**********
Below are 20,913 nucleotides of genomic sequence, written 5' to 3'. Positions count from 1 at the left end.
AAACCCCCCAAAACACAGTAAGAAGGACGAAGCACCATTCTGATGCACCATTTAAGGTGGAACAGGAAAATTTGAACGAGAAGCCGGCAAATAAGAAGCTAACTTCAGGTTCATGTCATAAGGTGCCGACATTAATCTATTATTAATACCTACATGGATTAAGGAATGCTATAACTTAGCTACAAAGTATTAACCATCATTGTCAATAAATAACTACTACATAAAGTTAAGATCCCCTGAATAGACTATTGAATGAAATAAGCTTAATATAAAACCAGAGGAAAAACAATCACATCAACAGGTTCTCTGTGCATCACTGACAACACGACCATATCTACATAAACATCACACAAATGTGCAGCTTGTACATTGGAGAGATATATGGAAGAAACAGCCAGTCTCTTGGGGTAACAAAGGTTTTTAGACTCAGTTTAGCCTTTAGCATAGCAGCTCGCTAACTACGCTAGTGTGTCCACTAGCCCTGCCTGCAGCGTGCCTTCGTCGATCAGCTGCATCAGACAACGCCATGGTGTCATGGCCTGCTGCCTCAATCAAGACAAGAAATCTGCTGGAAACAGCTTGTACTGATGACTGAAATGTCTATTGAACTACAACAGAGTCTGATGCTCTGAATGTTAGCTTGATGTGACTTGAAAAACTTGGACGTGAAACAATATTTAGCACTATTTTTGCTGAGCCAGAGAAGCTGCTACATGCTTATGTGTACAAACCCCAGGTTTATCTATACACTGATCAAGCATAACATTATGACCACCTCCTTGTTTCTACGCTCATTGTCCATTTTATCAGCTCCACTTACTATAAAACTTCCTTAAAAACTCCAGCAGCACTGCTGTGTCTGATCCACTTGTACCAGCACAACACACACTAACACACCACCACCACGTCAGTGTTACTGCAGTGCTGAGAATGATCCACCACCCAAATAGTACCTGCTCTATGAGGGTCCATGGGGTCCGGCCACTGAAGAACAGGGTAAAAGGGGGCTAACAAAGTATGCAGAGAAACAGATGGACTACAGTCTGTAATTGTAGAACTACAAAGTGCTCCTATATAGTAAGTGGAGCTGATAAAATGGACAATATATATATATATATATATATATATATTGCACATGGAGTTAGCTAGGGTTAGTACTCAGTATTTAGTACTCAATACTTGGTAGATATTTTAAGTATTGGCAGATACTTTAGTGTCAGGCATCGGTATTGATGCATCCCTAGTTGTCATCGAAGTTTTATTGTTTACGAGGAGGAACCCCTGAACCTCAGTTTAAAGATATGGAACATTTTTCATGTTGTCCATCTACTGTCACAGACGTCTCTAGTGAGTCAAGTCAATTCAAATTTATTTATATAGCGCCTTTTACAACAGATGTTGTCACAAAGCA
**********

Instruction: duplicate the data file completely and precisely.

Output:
Below are 20,913 nucleotides of genomic sequence, written 5' to 3'. Positions count from 1 at the left end.
AAACCCCCCAAAACACAGTAAGAAGGACGAAGCACCATTCTGATGCACCATTTAAGGTGGAACAGGAAAATTTGAACGAGAAGCCGGCAAATAAGAAGCTAACTTCAGGTTCATGTCATAAGGTGCCGACATTAATCTATTATTAATACCTACATGGATTAAGGAATGCTATAACTTAGCTACAAAGTATTAACCATCATTGTCAATAAATAACTACTACATAAAGTTAAGATCCCCTGAATAGACTATTGAATGAAATAAGCTTAATATAAAACCAGAGGAAAAACAATCACATCAACAGGTTCTCTGTGCATCACTGACAACACGACCATATCTACATAAACATCACACAAATGTGCAGCTTGTACATTGGAGAGATATATGGAAGAAACAGCCAGTCTCTTGGGGTAACAAAGGTTTTTAGACTCAGTTTAGCCTTTAGCATAGCAGCTCGCTAACTACGCTAGTGTGTCCACTAGCCCTGCCTGCAGCGTGCCTTCGTCGATCAGCTGCATCAGACAACGCCATGGTGTCATGGCCTGCTGCCTCAATCAAGACAAGAAATCTGCTGGAAACAGCTTGTACTGATGACTGAAATGTCTATTGAACTACAACAGAGTCTGATGCTCTGAATGTTAGCTTGATGTGACTTGAAAAACTTGGACGTGAAACAATATTTAGCACTATTTTTGCTGAGCCAGAGAAGCTGCTACATGCTTATGTGTACAAACCCCAGGTTTATCTATACACTGATCAAGCATAACATTATGACCACCTCCTTGTTTCTACGCTCATTGTCCATTTTATCAGCTCCACTTACTATAAAACTTCCTTAAAAACTCCAGCAGCACTGCTGTGTCTGATCCACTTGTACCAGCACAACACACACTAACACACCACCACCACGTCAGTGTTACTGCAGTGCTGAGAATGATCCACCACCCAAATAGTACCTGCTCTATGAGGGTCCATGGGGTCCGGCCACTGAAGAACAGGGTAAAAGGGGGCTAACAAAGTATGCAGAGAAACAGATGGACTACAGTCTGTAATTGTAGAACTACAAAGTGCTCCTATATAGTAAGTGGAGCTGATAAAATGGACAATATATATATATATATATATATATATATTGCACATGGAGTTAGCTAGGGTTAGTACTCAGTATTTAGTACTCAATACTTGGTAGATATTTTAAGTATTGGCAGATACTTTAGTGTCAGGCATCGGTATTGATGCATCCCTAGTTGTCATCGAAGTTTTATTGTTTACGAGGAGGAACCCCTGAACCTCAGTTTAAAGATATGGAACATTTTTCATGTTGTCCATCTACTGTCACAGACGTCTCTAGTGAGTCAAGTCAATTCAAATTTATTTATATAGCGCCTTTTACAACAGATGTTGTCACAAAGCA